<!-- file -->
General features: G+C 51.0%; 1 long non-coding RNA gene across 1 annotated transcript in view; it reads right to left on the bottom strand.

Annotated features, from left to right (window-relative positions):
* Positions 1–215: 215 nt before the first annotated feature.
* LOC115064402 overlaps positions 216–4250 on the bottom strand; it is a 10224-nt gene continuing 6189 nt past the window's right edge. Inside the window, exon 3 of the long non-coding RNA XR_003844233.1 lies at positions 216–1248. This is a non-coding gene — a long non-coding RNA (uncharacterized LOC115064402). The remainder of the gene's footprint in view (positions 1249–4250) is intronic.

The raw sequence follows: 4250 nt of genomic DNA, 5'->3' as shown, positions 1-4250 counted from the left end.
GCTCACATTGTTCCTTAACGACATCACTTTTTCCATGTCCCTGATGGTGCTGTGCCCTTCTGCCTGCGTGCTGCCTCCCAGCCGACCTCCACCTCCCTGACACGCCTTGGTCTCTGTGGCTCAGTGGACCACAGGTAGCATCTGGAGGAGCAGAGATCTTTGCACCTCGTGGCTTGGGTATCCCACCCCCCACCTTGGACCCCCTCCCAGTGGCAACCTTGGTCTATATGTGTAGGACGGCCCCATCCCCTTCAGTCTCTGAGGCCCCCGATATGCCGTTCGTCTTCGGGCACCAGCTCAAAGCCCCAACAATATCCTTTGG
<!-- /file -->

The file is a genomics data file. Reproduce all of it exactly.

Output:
General features: G+C 51.0%; 1 long non-coding RNA gene across 1 annotated transcript in view; it reads right to left on the bottom strand.

Annotated features, from left to right (window-relative positions):
* Positions 1–215: 215 nt before the first annotated feature.
* LOC115064402 overlaps positions 216–4250 on the bottom strand; it is a 10224-nt gene continuing 6189 nt past the window's right edge. Inside the window, exon 3 of the long non-coding RNA XR_003844233.1 lies at positions 216–1248. This is a non-coding gene — a long non-coding RNA (uncharacterized LOC115064402). The remainder of the gene's footprint in view (positions 1249–4250) is intronic.

The raw sequence follows: 4250 nt of genomic DNA, 5'->3' as shown, positions 1-4250 counted from the left end.
GCTCACATTGTTCCTTAACGACATCACTTTTTCCATGTCCCTGATGGTGCTGTGCCCTTCTGCCTGCGTGCTGCCTCCCAGCCGACCTCCACCTCCCTGACACGCCTTGGTCTCTGTGGCTCAGTGGACCACAGGTAGCATCTGGAGGAGCAGAGATCTTTGCACCTCGTGGCTTGGGTATCCCACCCCCCACCTTGGACCCCCTCCCAGTGGCAACCTTGGTCTATATGTGTAGGACGGCCCCATCCCCTTCAGTCTCTGAGGCCCCCGATATGCCGTTCGTCTTCGGGCACCAGCTCAAAGCCCCAACAATATCCTTTGG